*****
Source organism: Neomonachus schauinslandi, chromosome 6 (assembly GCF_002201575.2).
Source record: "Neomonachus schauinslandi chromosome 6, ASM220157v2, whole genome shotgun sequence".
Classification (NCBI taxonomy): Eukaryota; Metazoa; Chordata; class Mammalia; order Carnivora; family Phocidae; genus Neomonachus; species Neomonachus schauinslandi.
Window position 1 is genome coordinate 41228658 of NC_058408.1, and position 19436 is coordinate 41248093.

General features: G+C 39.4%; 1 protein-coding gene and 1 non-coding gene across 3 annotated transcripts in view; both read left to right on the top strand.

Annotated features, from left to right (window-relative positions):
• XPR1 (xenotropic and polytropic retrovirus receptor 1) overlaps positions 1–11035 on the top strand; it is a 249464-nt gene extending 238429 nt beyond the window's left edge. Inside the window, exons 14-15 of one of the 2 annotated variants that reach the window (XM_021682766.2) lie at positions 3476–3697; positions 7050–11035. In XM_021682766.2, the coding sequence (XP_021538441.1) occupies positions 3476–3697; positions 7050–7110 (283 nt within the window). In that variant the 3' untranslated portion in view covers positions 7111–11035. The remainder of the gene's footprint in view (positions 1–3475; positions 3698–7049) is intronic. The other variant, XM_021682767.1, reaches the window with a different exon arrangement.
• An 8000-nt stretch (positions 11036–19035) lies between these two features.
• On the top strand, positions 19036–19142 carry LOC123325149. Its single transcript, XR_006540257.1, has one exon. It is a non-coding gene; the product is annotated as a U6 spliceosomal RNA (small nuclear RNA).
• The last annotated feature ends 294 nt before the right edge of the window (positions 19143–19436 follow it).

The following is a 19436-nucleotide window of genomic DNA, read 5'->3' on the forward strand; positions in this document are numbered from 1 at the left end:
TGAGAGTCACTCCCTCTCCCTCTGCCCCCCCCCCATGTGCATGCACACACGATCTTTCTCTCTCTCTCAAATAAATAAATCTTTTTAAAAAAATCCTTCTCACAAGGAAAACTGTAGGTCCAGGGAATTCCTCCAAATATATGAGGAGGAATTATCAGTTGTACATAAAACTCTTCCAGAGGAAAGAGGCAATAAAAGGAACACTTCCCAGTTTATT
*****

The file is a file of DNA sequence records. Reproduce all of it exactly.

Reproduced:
Source organism: Neomonachus schauinslandi, chromosome 6 (assembly GCF_002201575.2).
Source record: "Neomonachus schauinslandi chromosome 6, ASM220157v2, whole genome shotgun sequence".
Classification (NCBI taxonomy): Eukaryota; Metazoa; Chordata; class Mammalia; order Carnivora; family Phocidae; genus Neomonachus; species Neomonachus schauinslandi.
Window position 1 is genome coordinate 41228658 of NC_058408.1, and position 19436 is coordinate 41248093.

General features: G+C 39.4%; 1 protein-coding gene and 1 non-coding gene across 3 annotated transcripts in view; both read left to right on the top strand.

Annotated features, from left to right (window-relative positions):
• XPR1 (xenotropic and polytropic retrovirus receptor 1) overlaps positions 1–11035 on the top strand; it is a 249464-nt gene extending 238429 nt beyond the window's left edge. Inside the window, exons 14-15 of one of the 2 annotated variants that reach the window (XM_021682766.2) lie at positions 3476–3697; positions 7050–11035. In XM_021682766.2, the coding sequence (XP_021538441.1) occupies positions 3476–3697; positions 7050–7110 (283 nt within the window). In that variant the 3' untranslated portion in view covers positions 7111–11035. The remainder of the gene's footprint in view (positions 1–3475; positions 3698–7049) is intronic. The other variant, XM_021682767.1, reaches the window with a different exon arrangement.
• An 8000-nt stretch (positions 11036–19035) lies between these two features.
• On the top strand, positions 19036–19142 carry LOC123325149. Its single transcript, XR_006540257.1, has one exon. It is a non-coding gene; the product is annotated as a U6 spliceosomal RNA (small nuclear RNA).
• The last annotated feature ends 294 nt before the right edge of the window (positions 19143–19436 follow it).

The following is a 19436-nucleotide window of genomic DNA, read 5'->3' on the forward strand; positions in this document are numbered from 1 at the left end:
TGAGAGTCACTCCCTCTCCCTCTGCCCCCCCCCCATGTGCATGCACACACGATCTTTCTCTCTCTCTCAAATAAATAAATCTTTTTAAAAAAATCCTTCTCACAAGGAAAACTGTAGGTCCAGGGAATTCCTCCAAATATATGAGGAGGAATTATCAGTTGTACATAAAACTCTTCCAGAGGAAAGAGGCAATAAAAGGAACACTTCCCAGTTTATT